The day before, wrecker Charles M. Johnson, 52, had seen the Hercules.  According to his crewmember, Herman Rich, Johnson told the men and his son, John W. Johnson, “that brig thinks she is going fast through the water, but she will find herself mistaken.  I think she will be ashore before tomorrow morning – we will go into Black Caesar’s Creek and anchor because if she does go ashore it will go on somewhere thereabouts.”

       What followed was the basis of Charles Johnson’s arrest at New York, where he resided part-time, in January, 1826, under a warrant charging “civil and maritime trespass.”  It was a charge brought by ten New York insurance companies that had insured the Hercules and her cargo. The libel stated Johnson had acted “in collusion with the territorial officers of the Territory of Florida,” and the insurance companies were referring to people at Key West, a place where greed prevailed over all.

       All that follows is from depositions given for Johnson’s trial: of those aboard the Hercules or aboard the two wrecking ships, and of some “founding fathers” of Key West that happened to be in New York at the time. Or were they all there to defend their corrupt system?

       The morning of the grounding the captain sounded around the ship and determined she could not be gotten off.  At 5 a.m. wrecker John W. Johnson arrived in the aptly-named  Surprize and asked if he wanted assistance.  Capt. Seaman had already decided to abandon ship because of the weather, and a boat was alongside being prepared with supplies.

       John Johnson conferred with Capt. Seaman out of hearing of the crew and then the men of the Hercules took cargo out and put it on his sloop by the instructions of Capt. Seaman.  Later Charles M. Johnson arrived in the Florida and the Eclipse, Capt. Easton, as well, although Easton was told not to assist unless the Johnsons’ attempt to save the ship failed. Then Seaman’s crew retired and Johnsons’ crews (a total of 19 men) started to pull the ship off the reef with anchors.  At about 1:00 in the afternoon the vessel was freed.

       After she got off, according to Herman Rich, a Surprize crewmember, “Capt. Easton advised Capt. Seaman of the Hercules to go to Mobile as he was bound there.  The respondent [Charles Johnson] turned round to Capt. Easton and said, ‘Capt. Easton, I don’t thank you for any of your advice.  The brig shall not go to Mobile, for she is my property’, or, ‘my prize’, but which, the witness cannot recollect.  ‘I have offered Capt. Seaman to go either to Savannah or Charleston or to Key West’.  That Capt. Seaman was onboard the sloop at the time this conversation took place.  The respondent turned to Capt. Seaman and asked him if this was not the fact.  Capt. Seaman was within hearing, but made no reply.  That Capt. Seaman did not, in the presence of witness, at any time urge respondent to go to Mobile.  That witness heard respondent [Johnson] says he would blow up the vessel before she should go to Mobile.”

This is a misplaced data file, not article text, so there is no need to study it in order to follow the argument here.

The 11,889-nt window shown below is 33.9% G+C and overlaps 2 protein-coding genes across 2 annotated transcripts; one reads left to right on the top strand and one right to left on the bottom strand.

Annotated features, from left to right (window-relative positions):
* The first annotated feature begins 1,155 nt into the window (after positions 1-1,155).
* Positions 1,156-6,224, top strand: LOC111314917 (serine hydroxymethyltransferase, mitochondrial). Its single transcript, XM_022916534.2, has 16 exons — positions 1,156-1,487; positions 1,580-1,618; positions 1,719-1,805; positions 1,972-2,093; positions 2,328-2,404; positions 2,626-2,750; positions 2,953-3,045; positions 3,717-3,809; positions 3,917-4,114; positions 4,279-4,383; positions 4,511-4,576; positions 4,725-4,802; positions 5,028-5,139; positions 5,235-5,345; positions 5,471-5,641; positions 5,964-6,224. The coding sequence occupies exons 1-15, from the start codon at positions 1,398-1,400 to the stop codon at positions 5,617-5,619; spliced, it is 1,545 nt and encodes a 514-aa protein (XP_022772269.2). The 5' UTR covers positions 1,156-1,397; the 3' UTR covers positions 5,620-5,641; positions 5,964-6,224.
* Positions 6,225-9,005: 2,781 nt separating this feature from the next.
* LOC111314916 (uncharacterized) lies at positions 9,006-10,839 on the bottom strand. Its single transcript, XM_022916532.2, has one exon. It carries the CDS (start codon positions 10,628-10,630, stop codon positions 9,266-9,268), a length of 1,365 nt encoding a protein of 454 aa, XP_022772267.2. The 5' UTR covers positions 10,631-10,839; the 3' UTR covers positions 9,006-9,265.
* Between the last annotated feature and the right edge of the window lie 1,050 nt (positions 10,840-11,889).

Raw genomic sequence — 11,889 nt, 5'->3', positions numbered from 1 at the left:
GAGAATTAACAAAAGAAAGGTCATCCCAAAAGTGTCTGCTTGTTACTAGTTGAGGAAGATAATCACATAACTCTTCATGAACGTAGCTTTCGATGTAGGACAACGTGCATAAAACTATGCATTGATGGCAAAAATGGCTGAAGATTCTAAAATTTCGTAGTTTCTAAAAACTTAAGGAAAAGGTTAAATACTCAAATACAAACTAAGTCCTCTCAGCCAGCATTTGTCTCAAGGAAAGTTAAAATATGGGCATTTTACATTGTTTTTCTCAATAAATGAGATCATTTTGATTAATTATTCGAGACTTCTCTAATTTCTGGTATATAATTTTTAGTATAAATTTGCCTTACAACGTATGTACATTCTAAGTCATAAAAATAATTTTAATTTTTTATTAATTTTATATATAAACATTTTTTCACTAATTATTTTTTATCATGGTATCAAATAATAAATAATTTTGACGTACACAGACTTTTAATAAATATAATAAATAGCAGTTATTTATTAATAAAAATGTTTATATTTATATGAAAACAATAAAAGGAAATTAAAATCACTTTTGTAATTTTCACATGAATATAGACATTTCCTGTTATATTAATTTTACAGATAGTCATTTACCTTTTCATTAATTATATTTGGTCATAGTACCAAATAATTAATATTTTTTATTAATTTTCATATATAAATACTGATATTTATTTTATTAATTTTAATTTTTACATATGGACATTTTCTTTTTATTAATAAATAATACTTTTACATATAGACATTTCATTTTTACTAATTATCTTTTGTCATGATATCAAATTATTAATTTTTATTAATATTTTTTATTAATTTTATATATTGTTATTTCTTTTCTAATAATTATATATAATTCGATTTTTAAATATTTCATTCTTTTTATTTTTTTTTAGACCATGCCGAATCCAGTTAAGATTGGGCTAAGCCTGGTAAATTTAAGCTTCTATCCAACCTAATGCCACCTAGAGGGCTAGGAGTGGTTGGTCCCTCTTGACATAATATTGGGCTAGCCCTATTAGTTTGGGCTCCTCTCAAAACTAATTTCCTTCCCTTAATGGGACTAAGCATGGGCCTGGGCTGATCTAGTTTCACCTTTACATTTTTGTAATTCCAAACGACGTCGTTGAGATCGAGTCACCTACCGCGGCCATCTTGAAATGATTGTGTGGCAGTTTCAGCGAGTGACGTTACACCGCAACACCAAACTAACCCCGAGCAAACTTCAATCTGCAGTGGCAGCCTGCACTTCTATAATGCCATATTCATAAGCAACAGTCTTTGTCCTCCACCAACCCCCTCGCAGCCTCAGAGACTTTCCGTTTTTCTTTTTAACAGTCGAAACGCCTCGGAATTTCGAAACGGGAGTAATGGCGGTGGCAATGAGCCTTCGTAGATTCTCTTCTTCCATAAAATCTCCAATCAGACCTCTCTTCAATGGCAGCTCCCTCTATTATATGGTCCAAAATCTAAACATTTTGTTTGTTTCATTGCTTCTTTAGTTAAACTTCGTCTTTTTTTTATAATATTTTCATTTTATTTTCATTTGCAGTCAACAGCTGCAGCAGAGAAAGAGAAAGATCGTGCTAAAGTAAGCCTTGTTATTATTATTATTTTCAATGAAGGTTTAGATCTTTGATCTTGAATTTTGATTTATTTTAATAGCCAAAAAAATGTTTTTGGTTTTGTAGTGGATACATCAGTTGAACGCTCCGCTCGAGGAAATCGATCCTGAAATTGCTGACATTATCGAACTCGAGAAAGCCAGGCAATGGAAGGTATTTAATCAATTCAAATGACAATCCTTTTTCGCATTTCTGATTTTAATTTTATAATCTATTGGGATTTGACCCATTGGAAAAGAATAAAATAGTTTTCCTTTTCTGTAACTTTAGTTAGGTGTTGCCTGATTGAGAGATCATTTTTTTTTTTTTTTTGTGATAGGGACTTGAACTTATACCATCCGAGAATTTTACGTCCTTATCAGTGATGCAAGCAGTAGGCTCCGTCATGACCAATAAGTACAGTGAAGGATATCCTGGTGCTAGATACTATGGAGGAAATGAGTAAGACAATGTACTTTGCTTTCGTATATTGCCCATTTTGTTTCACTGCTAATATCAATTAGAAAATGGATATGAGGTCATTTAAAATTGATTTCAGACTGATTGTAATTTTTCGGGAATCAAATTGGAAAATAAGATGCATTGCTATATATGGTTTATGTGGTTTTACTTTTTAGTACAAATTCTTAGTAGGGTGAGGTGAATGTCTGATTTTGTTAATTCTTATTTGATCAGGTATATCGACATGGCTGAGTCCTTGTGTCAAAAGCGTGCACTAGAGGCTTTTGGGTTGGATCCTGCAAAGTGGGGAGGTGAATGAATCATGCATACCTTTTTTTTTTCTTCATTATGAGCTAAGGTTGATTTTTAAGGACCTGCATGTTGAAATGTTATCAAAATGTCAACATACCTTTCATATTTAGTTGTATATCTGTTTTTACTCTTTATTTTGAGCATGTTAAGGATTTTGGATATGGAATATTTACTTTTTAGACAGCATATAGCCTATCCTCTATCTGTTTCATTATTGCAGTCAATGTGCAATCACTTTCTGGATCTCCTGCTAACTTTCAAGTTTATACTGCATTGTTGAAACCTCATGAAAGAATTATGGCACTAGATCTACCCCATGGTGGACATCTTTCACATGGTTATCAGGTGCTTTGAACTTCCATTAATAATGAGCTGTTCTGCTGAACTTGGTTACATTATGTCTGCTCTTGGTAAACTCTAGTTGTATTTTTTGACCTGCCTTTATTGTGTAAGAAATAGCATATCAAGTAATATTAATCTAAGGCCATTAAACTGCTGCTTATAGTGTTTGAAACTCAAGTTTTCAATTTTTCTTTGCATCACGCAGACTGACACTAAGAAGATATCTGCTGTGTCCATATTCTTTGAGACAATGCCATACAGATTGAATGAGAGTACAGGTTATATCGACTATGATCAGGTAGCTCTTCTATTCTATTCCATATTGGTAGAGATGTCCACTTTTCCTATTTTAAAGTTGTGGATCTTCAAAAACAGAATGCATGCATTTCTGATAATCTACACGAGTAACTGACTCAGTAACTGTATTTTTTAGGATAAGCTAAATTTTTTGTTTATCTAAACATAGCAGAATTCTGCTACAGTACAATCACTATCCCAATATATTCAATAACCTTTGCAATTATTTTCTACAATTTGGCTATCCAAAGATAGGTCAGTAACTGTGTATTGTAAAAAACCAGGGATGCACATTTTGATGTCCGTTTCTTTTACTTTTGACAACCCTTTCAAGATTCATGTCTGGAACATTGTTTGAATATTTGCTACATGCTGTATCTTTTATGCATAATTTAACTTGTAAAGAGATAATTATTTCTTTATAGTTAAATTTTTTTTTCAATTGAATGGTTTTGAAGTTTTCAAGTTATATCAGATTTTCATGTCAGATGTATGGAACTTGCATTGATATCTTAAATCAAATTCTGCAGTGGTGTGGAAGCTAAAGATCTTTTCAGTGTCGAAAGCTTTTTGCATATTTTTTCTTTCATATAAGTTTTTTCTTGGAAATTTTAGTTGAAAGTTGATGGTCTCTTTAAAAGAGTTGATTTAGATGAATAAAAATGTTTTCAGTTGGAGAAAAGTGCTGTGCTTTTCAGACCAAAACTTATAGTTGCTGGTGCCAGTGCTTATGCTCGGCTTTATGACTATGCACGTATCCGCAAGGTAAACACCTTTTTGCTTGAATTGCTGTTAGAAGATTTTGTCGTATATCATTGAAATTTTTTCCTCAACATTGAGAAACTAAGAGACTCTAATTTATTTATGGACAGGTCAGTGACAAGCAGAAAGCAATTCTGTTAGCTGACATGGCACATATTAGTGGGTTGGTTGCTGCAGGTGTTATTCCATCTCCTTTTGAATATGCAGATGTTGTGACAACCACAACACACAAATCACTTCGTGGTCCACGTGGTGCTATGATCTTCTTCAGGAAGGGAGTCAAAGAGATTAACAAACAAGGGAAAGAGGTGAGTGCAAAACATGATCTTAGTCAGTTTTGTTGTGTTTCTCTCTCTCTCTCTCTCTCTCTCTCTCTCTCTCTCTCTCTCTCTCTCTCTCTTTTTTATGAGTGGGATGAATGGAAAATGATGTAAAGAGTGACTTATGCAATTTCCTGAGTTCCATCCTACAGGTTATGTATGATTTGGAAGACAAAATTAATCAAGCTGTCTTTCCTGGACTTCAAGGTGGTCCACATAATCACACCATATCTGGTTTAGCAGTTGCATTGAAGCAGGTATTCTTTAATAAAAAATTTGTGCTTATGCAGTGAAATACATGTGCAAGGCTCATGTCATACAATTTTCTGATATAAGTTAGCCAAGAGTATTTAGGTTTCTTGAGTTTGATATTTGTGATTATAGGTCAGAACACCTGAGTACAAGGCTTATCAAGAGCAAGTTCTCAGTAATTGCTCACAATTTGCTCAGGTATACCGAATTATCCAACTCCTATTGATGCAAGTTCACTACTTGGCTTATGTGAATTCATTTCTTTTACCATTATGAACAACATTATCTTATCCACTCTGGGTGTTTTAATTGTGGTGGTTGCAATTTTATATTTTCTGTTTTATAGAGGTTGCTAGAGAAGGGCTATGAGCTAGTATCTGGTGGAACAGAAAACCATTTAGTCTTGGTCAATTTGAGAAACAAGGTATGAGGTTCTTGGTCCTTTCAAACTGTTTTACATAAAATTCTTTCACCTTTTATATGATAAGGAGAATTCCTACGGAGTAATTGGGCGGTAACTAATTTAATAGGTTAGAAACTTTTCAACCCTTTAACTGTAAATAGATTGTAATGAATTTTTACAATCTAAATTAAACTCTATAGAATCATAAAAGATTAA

Photo from the Library of Congress

       Rich described the damage to the Hercules, which was mostly from the gale.   “Eight inches water in her…foretopmast and maintop gallant mast were gone.  The boom was also gone.  They had a temporary jib boom and a temporary foretopmast rigged.  The foretopsail was gone – her foresail was a good deal shattered.  The stern boat was lost.  The witness thinks that in ordinary weather, the brig might have gone on to Mobile.”

       Upon seeing the Surprize sail away with the offloaded cargo Seaman asked where she was going, according to August Lemonier.  Johnson replied that she was going to Key West that the vessel was his prize and he would take her where he pleased, and “Johnson had guns on board”.  Lemonier said that the offer to Savannah or Charleston was useless as Seaman had to follow the cargo.

       Johnson totally intimidated Seaman; on the way to Key West he told one of the crew that he “wished to God the brig had went to pieces” rather than deal with Johnson.  Having asked Johnson why he didn’t warn the Hercules of the reef danger the day before Johnson replied that he had to make money.  The ships met Capt. Jacob Housman sailing up the Keys, on his way to Charleston.  Charles Johnson had had a long association with Housman, a fellow New Yorker and regarded by most historians as another sordid character of the 1820s Florida Keys. (A Charleston newspaper article of 1822 noted their sailing on a wrecking voyage together.)  Johnson and Seaman both wrote letters and requested Housman to deliver them in Charleston.  William West, crewman on the Hercules, told the court “That some days after the letters had been sent witness and [William] Edwards heard Capt. Johnson say, in a laughing manner, that Seaman’s letter never would arrive – that he had written to Housman not to deliver it”.

*********RSS and you won’t miss part III